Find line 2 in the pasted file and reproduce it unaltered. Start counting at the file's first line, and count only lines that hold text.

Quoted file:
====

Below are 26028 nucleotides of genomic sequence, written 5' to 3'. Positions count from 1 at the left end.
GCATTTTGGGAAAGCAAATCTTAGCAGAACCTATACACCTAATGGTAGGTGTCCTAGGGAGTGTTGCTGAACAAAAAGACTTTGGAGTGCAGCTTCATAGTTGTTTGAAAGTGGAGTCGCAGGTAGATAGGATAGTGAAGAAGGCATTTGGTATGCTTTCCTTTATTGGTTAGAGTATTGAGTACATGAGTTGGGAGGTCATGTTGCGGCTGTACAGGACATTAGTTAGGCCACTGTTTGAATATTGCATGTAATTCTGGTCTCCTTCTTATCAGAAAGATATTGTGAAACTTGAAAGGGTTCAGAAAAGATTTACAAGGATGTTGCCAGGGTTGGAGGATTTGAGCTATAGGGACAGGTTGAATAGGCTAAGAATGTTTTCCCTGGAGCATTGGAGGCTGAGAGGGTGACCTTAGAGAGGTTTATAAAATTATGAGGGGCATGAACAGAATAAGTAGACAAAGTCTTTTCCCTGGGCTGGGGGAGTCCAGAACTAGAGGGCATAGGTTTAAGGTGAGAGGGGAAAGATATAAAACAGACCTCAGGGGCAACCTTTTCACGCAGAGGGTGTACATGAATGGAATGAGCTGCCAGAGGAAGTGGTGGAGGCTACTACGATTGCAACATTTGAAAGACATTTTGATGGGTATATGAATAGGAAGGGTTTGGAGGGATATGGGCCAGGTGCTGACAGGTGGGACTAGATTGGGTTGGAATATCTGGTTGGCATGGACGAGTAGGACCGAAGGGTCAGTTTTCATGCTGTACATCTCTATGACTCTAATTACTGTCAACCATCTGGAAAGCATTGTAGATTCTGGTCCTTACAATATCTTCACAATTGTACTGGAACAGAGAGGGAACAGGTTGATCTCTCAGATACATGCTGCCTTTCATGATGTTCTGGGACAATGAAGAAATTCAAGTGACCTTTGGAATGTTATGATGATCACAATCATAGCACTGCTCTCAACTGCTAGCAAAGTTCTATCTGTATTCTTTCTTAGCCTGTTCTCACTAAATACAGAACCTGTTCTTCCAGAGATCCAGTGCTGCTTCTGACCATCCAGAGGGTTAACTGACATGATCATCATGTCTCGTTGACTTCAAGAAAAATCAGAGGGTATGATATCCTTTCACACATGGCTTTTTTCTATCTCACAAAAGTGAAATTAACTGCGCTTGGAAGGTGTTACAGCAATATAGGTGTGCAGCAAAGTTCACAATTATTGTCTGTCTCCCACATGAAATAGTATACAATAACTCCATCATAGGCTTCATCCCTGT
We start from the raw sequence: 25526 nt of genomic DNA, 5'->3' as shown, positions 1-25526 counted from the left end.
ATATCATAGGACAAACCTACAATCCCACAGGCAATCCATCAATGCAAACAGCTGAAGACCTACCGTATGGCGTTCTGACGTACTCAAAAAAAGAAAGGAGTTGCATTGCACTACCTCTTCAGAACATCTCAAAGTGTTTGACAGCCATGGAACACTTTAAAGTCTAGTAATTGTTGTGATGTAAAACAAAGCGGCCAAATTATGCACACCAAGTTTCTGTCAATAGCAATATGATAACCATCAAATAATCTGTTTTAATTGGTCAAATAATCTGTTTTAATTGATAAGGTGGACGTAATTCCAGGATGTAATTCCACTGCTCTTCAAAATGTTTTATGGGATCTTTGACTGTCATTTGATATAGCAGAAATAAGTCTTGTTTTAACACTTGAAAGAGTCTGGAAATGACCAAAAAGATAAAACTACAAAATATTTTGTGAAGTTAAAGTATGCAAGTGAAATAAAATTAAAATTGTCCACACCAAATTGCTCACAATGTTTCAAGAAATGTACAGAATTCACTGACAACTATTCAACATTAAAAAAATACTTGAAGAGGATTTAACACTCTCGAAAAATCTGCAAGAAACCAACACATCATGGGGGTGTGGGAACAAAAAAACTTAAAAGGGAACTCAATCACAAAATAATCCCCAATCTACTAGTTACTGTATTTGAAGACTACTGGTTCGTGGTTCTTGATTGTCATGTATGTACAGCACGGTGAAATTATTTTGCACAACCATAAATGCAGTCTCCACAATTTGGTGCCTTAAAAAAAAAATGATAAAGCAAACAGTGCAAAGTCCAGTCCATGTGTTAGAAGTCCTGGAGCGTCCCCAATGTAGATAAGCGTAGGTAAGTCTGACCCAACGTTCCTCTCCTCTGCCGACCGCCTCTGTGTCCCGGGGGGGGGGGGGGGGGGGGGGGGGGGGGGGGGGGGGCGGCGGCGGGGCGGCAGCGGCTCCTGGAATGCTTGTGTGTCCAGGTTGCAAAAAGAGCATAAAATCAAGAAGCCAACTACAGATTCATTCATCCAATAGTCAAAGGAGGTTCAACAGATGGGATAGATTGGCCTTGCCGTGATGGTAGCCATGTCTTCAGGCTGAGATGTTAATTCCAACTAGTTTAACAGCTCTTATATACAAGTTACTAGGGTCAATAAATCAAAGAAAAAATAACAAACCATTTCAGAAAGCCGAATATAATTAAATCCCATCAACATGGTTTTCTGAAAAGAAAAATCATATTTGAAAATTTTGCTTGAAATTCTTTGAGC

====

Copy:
GCATTTTGGGAAAGCAAATCTTAGCAGAACCTATACACCTAATGGTAGGTGTCCTAGGGAGTGTTGCTGAACAAAAAGACTTTGGAGTGCAGCTTCATAGTTGTTTGAAAGTGGAGTCGCAGGTAGATAGGATAGTGAAGAAGGCATTTGGTATGCTTTCCTTTATTGGTTAGAGTATTGAGTACATGAGTTGGGAGGTCATGTTGCGGCTGTACAGGACATTAGTTAGGCCACTGTTTGAATATTGCATGTAATTCTGGTCTCCTTCTTATCAGAAAGATATTGTGAAACTTGAAAGGGTTCAGAAAAGATTTACAAGGATGTTGCCAGGGTTGGAGGATTTGAGCTATAGGGACAGGTTGAATAGGCTAAGAATGTTTTCCCTGGAGCATTGGAGGCTGAGAGGGTGACCTTAGAGAGGTTTATAAAATTATGAGGGGCATGAACAGAATAAGTAGACAAAGTCTTTTCCCTGGGCTGGGGGAGTCCAGAACTAGAGGGCATAGGTTTAAGGTGAGAGGGGAAAGATATAAAACAGACCTCAGGGGCAACCTTTTCACGCAGAGGGTGTACATGAATGGAATGAGCTGCCAGAGGAAGTGGTGGAGGCTACTACGATTGCAACATTTGAAAGACATTTTGATGGGTATATGAATAGGAAGGGTTTGGAGGGATATGGGCCAGGTGCTGACAGGTGGGACTAGATTGGGTTGGAATATCTGGTTGGCATGGACGAGTAGGACCGAAGGGTCAGTTTTCATGCTGTACATCTCTATGACTCTAATTACTGTCAACCATCTGGAAAGCATTGTAGATTCTGGTCCTTACAATATCTTCACAATTGTACTGGAACAGAGAGGGAACAGGTTGATCTCTCAGATACATGCTGCCTTTCATGATGTTCTGGGACAATGAAGAAATTCAAGTGACCTTTGGAATGTTATGATGATCACAATCATAGCACTGCTCTCAACTGCTAGCAAAGTTCTATCTGTATTCTTTCTTAGCCTGTTCTCACTAAATACAGAACCTGTTCTTCCAGAGATCCAGTGCTGCTTCTGACCATCCAGAGGGTTAACTGACATGATCATCATGTCTCGTTGACTTCAAGAAAAATCAGAGGGTATGATATCCTTTCACACATGGCTTTTTTCTATCTCACAAAAGTGAAATTAACTGCGCTTGGAAGGTGTTACAGCAATATAGGTGTGCAGCAAAGTTCACAATTATTGTCTGTCTCCCACATGAAATAGTATACAATAACTCCATCATAGGCTTCATCCCTGT